My experience and story below may not be exactly the same as what other aspies experience, but it may begin to paint a picture of what some people with Asperger’s syndrome go thru when they find themselves around other people. This is especially true in settings where more than a few people are gathered together, such as at a sporting event, church meeting or even large family gathering.
I stand, looking around at everyone talking to each other and wondering, “Will anyone come over and talk with me?” I feel like it would be nice to be included, but at the same time I fear that someone may actually come and talk to me. How will I know what to say? Will I be able to look them in the eye as is expected? Will they see my fear and think that I am strange?
I find the noise and lights difficult to deal with. My eyes and mind get easily distracted by those typing into their smart phone, by feet tapping on the floor and other sounds and movements that most people do not even seem to notice.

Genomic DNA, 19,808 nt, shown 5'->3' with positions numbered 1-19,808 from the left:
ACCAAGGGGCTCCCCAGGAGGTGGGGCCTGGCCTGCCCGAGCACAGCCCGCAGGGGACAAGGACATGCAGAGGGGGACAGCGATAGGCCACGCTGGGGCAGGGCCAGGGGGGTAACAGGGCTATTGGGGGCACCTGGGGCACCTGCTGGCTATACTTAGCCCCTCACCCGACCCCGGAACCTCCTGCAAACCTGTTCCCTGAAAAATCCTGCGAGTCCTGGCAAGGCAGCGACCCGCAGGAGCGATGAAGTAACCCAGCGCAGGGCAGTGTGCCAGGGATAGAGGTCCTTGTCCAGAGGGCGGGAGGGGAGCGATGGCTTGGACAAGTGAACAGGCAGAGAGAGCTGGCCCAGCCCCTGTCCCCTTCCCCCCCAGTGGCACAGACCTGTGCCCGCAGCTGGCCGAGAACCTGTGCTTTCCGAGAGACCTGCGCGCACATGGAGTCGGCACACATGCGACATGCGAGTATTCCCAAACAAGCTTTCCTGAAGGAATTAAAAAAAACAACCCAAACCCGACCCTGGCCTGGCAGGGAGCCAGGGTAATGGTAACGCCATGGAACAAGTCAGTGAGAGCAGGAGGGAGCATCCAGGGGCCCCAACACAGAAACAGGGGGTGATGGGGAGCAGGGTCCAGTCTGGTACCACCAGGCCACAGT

The clock ticking on the wall seems so loud to me. How can everyone else just ignore it? Don’t they hear that continual tap, tap, tap of that pen tapping on the arm of the chair? I find I cannot concentrate on anything else as these constant sounds keep distracting me.
Most of all I see all of the interaction between those in the same room as me and I feel some how different. I feel like I do not fit in, that I am different in some way from those I am watching.
- Why can’t I be like them?
- What can I do to make myself fit in?
- What can I do to be normal?
- How can I make others like me?
When I finally get back home I feel both physically and emotionally exhausted. I am relieved to be back in my own familiar surroundings, but know that once again very soon I will need to leave and face the barrage of sounds, sights and people. I know that soon I will have to step out of my comfort zone and interact with others.
Each time I do this it does not seem to get easier. It continues to be difficult for me to relate, interact and connect with other humans.
I do not know if I will ever understand why I find simple things so difficult that others seem to find so easy. This is my life, my world – my world with Asperger’s.